ITV news' presenter was also dressed in black as she interrupted the channel's regular schedule to break the news
Sky News' presenter was also dressed in black as she interrupted the channel's regular schedule to break the news
'His Royal Highness passed away peacefully this morning at Windsor Castle.'
The channel said ITV News will broadcast continuous coverage throughout the afternoon 'celebrating Prince Philip's life, his unique contribution to British history, and looking back at his decades of service to the Queen and the country'.
At 4pm it aired a specially commissioned film, Prince Philip: Duke of Edinburgh, narrated by James Mates, which used personal testimony and archive content to tell the story of Philip's life and times.
At 6pm ITV aired regional and national news, which covered reaction to the news.
An hour later, Julie Etchingham and Phillip Schofield hosted a live programme called Prince Philip, Fondly Remembered, where the presenters talked to those who knew him about his personality and his passions.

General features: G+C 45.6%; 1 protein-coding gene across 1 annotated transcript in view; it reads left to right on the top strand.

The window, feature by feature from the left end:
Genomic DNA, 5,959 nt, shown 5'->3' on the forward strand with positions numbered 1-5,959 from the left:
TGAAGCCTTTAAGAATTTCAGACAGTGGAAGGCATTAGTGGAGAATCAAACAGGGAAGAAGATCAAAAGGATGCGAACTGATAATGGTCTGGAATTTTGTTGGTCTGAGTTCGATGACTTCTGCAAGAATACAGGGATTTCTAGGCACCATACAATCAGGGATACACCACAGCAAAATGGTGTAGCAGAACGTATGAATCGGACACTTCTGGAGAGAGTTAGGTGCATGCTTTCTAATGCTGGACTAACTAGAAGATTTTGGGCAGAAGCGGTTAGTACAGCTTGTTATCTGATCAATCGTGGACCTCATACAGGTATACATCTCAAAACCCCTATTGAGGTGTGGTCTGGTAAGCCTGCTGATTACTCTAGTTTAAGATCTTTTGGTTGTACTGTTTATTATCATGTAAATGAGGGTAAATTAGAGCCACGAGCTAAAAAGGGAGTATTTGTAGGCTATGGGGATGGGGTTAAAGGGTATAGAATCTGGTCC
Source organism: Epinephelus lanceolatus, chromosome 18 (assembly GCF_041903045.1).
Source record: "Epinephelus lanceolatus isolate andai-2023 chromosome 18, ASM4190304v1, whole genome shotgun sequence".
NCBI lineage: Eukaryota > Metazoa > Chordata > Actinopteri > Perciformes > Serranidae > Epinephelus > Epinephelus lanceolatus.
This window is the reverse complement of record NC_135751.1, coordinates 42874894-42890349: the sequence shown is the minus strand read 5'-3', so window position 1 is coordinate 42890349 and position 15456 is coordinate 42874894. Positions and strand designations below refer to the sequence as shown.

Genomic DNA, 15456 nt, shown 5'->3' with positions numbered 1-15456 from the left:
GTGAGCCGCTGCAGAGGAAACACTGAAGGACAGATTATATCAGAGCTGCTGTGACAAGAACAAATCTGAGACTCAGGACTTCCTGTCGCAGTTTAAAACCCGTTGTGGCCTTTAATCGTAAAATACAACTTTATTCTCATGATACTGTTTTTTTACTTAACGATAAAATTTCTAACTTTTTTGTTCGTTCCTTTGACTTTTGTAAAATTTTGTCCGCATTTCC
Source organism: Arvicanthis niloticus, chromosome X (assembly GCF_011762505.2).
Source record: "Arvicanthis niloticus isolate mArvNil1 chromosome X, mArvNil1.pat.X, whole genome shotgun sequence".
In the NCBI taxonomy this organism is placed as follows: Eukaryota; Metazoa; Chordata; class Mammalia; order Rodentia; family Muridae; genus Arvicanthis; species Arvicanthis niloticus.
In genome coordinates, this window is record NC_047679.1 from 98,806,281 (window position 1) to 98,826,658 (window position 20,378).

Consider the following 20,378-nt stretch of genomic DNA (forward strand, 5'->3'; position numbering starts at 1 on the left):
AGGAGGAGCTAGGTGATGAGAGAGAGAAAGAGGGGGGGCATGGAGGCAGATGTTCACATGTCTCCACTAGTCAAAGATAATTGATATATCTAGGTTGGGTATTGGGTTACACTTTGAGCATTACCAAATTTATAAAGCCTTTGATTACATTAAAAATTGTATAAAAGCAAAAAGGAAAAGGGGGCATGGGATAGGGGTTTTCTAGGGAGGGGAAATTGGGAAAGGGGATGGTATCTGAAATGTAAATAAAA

Royal editor Chris Ship presented documentary special, Prince Philip: A Royal Life at 9pm, in which he visited key locations around the world to tell the story of his life, before an extended News at Ten at 10pm.
Channel 4, meanwhile, aired an obituary programme at 4pm and featured an extended 90-minute news broadcast at 7pm.
Channel 4's usual peak time schedule resumed with The Circle final at 10pm.
People stood in masks, two metres apart to hug and remember the Queen's husband, who dedicated his life to the country
The number of people laying wreathes became larger as the day went on leading to a plea from the palace and the Government not to gather